In 2016 when the politicization of sports had surged, with NFL players took the mantle of Colin Kaepernick’s protest of the American flag (his words, not mine) by kneeling during the national anthem, the league’s ratings tanked. Two things I remember from that era:
- The gnashing of left-wing sports writers’ teeth. One of my favorite moments was when Gregg Doyel, Stephen Holder, and others whined about Vice President Mike Pence’s “political theater” when he walked out of a Colts game after players kneeled. This after Doyel, Holder, and those others had, for weeks, been applauding the political theater of the kneeling itself for weeks.
- All of the secondary explanations that were cited as the “real reason” the ratings were going down. It wasn’t because of the political lecturing, it was because cable was being unbundled, it was because entertainment options were exploding like never before, it was because of climate change or Donald Trump’s tax returns. Anything except for the reality that the league’s biggest fans were turned off by shelling out exorbitant amounts of money to help pay the absurd salaries of those that were wanted to lecture them how they were racists.
Fast-forward to 2020, another election year, and it’s happening again. Before the Black Lives Matter riots hit the streets this summer, I (along with everyone else with a brain) would have told you that the NFL kickoff game between the Super Bowl champ Chiefs and Houston Texans would have shattered ratings records. Following the ill-advised COVID lockdowns, people were sports-deprived and ready for some football. Last Thursday, the game’s ratings were down a shocking 19% from last year.
It’s not surprising to anyone who has watched the ratings drop in the country’s wokest league, the NBA. Commentator Will Cain tried to draw attention to that reality, tweeting out how the privileged athlete class was committing industry suicide.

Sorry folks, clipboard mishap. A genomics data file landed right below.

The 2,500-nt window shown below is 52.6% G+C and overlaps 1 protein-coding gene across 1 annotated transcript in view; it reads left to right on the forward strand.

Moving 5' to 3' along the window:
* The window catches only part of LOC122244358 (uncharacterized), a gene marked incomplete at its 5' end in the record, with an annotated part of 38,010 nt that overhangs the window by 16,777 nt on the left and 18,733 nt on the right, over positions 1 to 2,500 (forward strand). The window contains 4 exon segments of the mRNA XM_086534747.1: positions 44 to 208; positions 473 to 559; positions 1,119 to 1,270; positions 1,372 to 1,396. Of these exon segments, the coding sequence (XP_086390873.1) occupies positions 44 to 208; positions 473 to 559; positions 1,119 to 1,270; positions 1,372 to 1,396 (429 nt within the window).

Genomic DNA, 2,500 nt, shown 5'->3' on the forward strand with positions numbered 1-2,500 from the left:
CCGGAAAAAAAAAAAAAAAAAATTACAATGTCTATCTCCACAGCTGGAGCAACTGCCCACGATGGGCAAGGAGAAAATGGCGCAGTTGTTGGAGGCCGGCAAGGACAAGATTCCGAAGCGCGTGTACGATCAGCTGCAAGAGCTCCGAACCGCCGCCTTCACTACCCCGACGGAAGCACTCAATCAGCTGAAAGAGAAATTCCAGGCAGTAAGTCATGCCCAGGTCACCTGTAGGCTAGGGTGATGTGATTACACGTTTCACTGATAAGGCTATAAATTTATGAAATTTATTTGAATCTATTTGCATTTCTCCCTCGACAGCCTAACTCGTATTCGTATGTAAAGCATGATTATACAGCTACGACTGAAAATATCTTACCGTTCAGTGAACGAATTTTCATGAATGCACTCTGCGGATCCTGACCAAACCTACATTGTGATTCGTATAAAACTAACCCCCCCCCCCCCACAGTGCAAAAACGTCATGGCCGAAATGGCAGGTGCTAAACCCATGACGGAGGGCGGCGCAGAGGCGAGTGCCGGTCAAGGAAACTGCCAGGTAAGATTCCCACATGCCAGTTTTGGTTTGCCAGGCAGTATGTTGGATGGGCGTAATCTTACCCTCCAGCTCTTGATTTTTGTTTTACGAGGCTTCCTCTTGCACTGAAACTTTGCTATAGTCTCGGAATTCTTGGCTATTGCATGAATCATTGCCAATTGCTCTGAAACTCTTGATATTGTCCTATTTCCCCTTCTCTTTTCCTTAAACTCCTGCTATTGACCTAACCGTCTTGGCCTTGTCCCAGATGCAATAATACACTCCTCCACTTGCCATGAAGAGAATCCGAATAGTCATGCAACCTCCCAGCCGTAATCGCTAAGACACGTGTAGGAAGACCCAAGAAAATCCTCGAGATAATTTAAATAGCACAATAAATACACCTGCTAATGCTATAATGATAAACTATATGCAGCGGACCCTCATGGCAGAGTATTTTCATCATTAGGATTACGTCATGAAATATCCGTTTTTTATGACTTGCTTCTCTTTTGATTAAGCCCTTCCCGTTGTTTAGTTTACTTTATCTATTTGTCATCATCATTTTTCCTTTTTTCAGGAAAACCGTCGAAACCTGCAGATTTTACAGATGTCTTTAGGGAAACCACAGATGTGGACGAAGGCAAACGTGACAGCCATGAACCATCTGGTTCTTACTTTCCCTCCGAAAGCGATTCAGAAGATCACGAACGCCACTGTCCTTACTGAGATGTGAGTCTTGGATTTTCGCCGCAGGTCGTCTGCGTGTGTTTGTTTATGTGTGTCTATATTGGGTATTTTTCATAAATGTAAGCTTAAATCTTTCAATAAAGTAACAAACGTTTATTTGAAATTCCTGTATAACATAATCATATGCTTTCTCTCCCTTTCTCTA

Others will continue to run interference and come up with alternative theories, but they’re silly. We all know what this is about. Lecturing your audience about how racist they are, when they aren’t actually racist at all, isn’t the way to build your brand. But these athletes have been so privileged for so long, so incredibly immune to the realities of life that the rest of us deal with regularly, that they arrogantly believe that they are entitled to send those offensive messages and suffer no consequences.
Cain gave voice to that point too, writing that “requiring your audience to agree with your protests, agree with your characterization of the country, and agree with your radical politics” isn’t going to end well. And that’s what so many of the sports writers who support the nonsense don’t grasp either. They champion these athletes “using their voice to make a statement,” but don’t comprehend that citizens that are on the receiving end of their privileged condescension get to use their voices to make a statement as well.
The only thing that remains to be seen is how convicted these athletes actually are about their “cause.” Consider the NBA. After the Jacob Blake incident, the Milwaukee Bucks decided to not show up to their playoff game. Then LeBron James and other players joined in the boycott, telling everyone that they were considering not finishing the season because they were so distraught over the “need for change.” But when team owners explained to these players that they wouldn’t be getting their paychecks if they quit, suddenly their consciences about racial injustice were soothed and they found the strength to play again.
I guess I tend to expect the same from the NFL. If the lectures, the commercials and pregame antics, the grandstanding, the condescension, the phoniness, the misrepresentations, and the shaming don’t stop, viewership will disappear. Not because people don’t care about racism, but because they aren’t racist and are tired of being told they are no matter how much they love the sport.
At that point, these players will begin to see their own livelihoods impacted, and just like LeBron and his “wokest league of them all” demonstrated, that’s the cause they believe in the most.
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